GERALD FAYE and Catherine McClary, who ran unopposed, retained
their 14th and 15th district seats. Page 10.
Incumbent senators defeated
Three of the most influential senators were defeated yesterday:
BIRCH BAYH, an Indiana Democrat was defeated by Dan Quayle, a
Republican congressman.
GEORGE McGOVERN, a South Dakota Democrat, was beaten by
Republican U.S. Rep. James Abdnor.
FRANK CHURCH, an Idaho Democrat, was defeated by Republican Steve
Symms.
Details opage 7.
Top congressmen ousted
Two influential Democratic House members were defeated as well.
IN OHIO, Toledo attorney Ed Weber, a Republican, edged Rep. Thomas
Ashley, a leading supporter of many housing bills and chairman of a special
House energy committee.
THE THIRD-RANKING Democrat in the House, Majority Whip John
Brademas of Indiana, lost to Republican John Hiler, a South Bend

At the same time, Republican
senatorial candidates across
the country were riding
Reagan's coattails, apparently
garnering enough seats to steal
the Senate majority from the
Democrats (See story, Page 7).
The polls were still open in the West
when Carter acknowledged that his
presidency was finished-an hour after
telephoning Reagan in Los Angeles to
congratulate him on victory.
"He graciously offered his
cooperation on the transition and I ac-
cepted it," said president-elect Reagan,
the conservative Republican who went
from Hollywood to two terms as gover-
nor of California.
As his electoral vote total soared,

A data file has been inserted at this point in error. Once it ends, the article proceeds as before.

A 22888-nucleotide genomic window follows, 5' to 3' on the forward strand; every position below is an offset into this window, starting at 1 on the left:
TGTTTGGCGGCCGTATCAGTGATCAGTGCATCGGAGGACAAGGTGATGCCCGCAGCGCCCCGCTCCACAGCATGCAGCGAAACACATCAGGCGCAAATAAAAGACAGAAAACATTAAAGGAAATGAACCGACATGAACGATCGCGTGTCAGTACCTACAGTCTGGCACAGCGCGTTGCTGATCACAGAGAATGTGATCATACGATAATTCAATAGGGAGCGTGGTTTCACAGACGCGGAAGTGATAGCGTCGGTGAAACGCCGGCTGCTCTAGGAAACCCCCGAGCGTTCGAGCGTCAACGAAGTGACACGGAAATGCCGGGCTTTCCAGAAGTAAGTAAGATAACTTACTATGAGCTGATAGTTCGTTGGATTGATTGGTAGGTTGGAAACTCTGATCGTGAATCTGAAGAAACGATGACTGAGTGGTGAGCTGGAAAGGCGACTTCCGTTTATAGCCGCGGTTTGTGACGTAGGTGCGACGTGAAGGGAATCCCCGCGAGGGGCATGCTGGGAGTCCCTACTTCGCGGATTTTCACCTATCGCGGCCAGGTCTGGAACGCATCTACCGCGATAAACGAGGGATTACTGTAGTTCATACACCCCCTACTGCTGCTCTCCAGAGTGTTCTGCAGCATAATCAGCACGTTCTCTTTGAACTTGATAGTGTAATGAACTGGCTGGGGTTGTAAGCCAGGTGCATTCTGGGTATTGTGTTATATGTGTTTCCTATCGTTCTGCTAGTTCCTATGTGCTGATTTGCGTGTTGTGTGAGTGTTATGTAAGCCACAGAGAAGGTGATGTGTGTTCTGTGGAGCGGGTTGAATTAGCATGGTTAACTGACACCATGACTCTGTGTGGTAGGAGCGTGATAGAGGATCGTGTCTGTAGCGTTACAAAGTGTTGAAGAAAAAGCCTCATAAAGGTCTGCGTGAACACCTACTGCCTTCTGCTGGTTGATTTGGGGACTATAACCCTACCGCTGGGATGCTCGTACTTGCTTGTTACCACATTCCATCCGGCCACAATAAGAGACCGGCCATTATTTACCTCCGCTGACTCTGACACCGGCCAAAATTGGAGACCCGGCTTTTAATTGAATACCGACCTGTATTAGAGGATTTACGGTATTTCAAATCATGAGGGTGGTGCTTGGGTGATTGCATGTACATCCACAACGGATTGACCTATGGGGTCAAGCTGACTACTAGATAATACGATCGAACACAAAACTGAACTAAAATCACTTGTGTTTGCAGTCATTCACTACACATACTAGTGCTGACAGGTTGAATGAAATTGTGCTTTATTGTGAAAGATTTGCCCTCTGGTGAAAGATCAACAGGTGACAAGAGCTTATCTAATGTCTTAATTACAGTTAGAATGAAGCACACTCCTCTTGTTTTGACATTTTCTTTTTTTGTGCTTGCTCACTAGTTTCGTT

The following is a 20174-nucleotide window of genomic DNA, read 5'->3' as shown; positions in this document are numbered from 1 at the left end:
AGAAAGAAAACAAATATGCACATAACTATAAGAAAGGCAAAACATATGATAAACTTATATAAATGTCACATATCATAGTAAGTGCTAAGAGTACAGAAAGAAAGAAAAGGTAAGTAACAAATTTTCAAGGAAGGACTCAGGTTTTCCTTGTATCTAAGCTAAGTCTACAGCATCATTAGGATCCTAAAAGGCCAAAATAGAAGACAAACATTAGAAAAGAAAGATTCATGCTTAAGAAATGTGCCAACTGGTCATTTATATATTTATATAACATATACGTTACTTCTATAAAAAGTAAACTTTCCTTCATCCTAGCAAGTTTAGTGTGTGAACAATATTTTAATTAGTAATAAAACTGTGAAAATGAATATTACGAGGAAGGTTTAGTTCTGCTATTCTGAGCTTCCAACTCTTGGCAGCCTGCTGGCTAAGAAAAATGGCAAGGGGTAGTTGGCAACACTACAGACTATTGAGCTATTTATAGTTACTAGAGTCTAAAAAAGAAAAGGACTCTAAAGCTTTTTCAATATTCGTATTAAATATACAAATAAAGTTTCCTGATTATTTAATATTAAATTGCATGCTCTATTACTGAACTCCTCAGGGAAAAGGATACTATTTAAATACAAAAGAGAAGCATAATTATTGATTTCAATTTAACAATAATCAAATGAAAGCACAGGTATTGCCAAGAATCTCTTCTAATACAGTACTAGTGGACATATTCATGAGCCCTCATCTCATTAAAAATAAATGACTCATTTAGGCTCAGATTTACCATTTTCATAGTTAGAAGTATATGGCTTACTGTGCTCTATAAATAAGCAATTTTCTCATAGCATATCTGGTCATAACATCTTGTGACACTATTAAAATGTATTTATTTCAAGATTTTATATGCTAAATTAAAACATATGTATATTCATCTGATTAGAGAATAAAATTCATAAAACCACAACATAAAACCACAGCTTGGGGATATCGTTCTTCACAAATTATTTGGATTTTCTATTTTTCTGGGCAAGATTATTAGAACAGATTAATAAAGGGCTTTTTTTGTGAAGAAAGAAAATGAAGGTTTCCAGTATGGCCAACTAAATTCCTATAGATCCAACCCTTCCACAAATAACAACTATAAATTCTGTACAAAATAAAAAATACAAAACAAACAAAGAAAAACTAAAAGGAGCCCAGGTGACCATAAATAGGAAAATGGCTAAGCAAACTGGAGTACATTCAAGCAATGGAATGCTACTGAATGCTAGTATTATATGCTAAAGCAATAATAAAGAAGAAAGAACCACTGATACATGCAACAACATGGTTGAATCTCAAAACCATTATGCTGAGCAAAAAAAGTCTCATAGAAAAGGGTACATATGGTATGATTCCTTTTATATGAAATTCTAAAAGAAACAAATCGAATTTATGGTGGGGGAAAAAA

Reagan said he certainly hadn't looked
for such a landslide. "Listen, I was
happy to get 270," he said. That's what
it took to win.
SO ENDED THE longest campaign in
an electoral vote runaway that belied
the forecasts of the president and the
pollsters that it would be close. It never
was from the moment the first polls
closed.
With 51 percent of the nation's
precincts counted, Reagan was gaining
50 percent of the vote, Carter 43 per-
cent, and independent John Andeson 6
percent.
In electoral votes, the competition.
that counted, it was a Reagan runaway.
He had worn or led for 451 electoral

P Photog
PRESIDENT-ELECT RONALD REAGAN laughs while he talks on the tele-
phone from his hotel suite in Los Angeles last night.

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votes, a comfortable cushion past
the majority he needed. Carter had won
or led for 80.
REAGAN HAD 22.2 million votes,
Carter 18.7 million, Anderson 2.6
million.
In Michigan, Reagan swamped
President Carter, carrying 21 electoral
votes in this unemployment-ravaged
state.
Reagan, who campaigned heavily on
the Carter administration's economic
failings, ran well virtually throughout
the state, except in such heavily-